Earlier in the week, Elizabeth Edwards also challenged accusations Young made in the book regarding her cancer and the couple's children.
"Elizabeth is moving on with her life and wants to put this difficult chapter behind her," her publisher Random House said in a statement.
"It was an excrutiatingly (sic) painful period for her and she (has) no interest in rehashing the past. Based on the limited portions of the book that have been made available, it is clear it contains many falsehoods and exaggerations.
"She will not engage in a dialogue on each of the false charges, but would like to set the record straight on two key points. First, the allegation that she sought to politicize her cancer is unconscionable, hurtful and patently false.
"Second, she believed Andrew Young to be the father of this child until her husband confessed his paternity (sic) to her this past summer. She will have nothing further to say."
In the book, Young accuses Elizabeth Edwards of engaging in a smear campaign to undermine his credibility.
Young said it wasn't until John Edwards privately expressed indifference about the birth of his daughter, Frances Quinn Hunter, in February 2008, that he realized the former senator cared only about himself.
"After watching and hearing John Edwards practice a thousand little deceptions and tell a thousand different lies, ostensibly in the service of some greater good, I finally recognized that he didn't care about anyone other than himself," Young writes.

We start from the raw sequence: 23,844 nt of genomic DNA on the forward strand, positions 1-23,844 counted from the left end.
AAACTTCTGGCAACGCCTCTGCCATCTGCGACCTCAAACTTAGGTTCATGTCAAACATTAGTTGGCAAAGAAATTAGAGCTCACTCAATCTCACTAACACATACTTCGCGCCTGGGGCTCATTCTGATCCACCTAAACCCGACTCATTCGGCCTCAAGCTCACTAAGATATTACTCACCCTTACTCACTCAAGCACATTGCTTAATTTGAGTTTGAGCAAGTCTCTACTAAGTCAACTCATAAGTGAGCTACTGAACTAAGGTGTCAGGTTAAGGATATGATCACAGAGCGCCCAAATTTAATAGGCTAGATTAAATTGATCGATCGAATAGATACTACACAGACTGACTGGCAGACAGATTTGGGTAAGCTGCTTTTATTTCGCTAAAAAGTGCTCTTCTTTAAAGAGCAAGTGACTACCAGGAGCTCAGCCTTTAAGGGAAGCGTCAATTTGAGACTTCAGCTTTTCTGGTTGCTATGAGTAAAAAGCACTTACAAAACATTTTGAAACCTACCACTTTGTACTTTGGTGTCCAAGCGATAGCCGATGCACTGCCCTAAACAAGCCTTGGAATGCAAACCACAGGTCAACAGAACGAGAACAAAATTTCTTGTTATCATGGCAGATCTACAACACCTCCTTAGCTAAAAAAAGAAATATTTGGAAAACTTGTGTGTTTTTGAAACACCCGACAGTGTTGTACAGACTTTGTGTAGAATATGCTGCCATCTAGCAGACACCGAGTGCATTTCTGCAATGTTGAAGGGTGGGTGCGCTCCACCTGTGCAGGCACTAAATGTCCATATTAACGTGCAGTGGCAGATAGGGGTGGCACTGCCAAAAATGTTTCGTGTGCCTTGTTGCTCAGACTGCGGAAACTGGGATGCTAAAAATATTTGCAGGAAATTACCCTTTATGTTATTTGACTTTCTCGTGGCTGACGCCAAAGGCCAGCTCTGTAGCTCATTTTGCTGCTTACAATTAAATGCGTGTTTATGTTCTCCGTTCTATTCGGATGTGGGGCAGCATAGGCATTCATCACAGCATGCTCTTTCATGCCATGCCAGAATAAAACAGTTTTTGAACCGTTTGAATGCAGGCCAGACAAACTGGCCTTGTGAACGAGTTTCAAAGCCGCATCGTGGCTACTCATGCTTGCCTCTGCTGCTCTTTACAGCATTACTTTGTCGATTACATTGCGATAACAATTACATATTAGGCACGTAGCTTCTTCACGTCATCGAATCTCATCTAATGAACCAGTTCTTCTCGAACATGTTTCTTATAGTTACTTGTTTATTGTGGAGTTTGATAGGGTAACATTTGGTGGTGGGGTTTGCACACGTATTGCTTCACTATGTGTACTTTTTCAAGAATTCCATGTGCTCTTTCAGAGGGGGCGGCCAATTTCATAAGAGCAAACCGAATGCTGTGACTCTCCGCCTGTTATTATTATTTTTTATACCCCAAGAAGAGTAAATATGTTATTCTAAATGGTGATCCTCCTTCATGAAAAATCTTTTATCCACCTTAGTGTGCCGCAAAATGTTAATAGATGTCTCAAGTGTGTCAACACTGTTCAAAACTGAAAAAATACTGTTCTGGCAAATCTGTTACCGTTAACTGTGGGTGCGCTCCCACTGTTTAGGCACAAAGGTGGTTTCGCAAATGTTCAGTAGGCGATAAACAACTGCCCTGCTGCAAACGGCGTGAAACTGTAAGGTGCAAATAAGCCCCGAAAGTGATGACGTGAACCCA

"A precious living, breathing human being -- his daughter -- had come into the world, and he wasn't inclined to even call the woman who had given birth to her. Instead, I had to prompt him to do the right thing, to do the most basic, human thing.
"My faith in him died almost instantly, and I felt both ashamed of my naïveté and very afraid for the future of my family."
Young also writes that:
• He has a sex tape of Edwards in his possession showing the senator with a "naked pregnant woman" that Young says is Hunter. Young said he found the damaged tape in "a box of trash that Rielle had left behind after she stayed with us for a few weeks" in the Raleigh, North Carolina, home his family was renting. Young writes that even though the woman's face is obscured "it was safe to assume it was Rielle."
• Despite Edwards' carefully crafted image as a champion for everyday people, he was "irritated by ordinary events. He especially hated making appearances at state fairs, where 'fat rednecks try to shove food down my face. I know I'm the people's senator, but do I have to hang out with them?'"
• Edwards understood his audience and before appearing at a Service Employees International Union health care event in Las Vegas, Nevada, he instructed Young to take his Italian suit coat to a tailor to remove the label indicating it was Italian-made. In its place, Edwards had the tailor sew in a "Made in the USA" label that had been on Young's jacket.
• When Edwards was not on the Atkins diet, he "loved Cracker Barrel" restaurants as well as ribs.
• Edwards thought that 2004 Democratic presidential nominee John Kerry "just wasn't all that smart." Kerry, a senator from Massachusetts, would later pick Edwards to be his vice presidential running mate.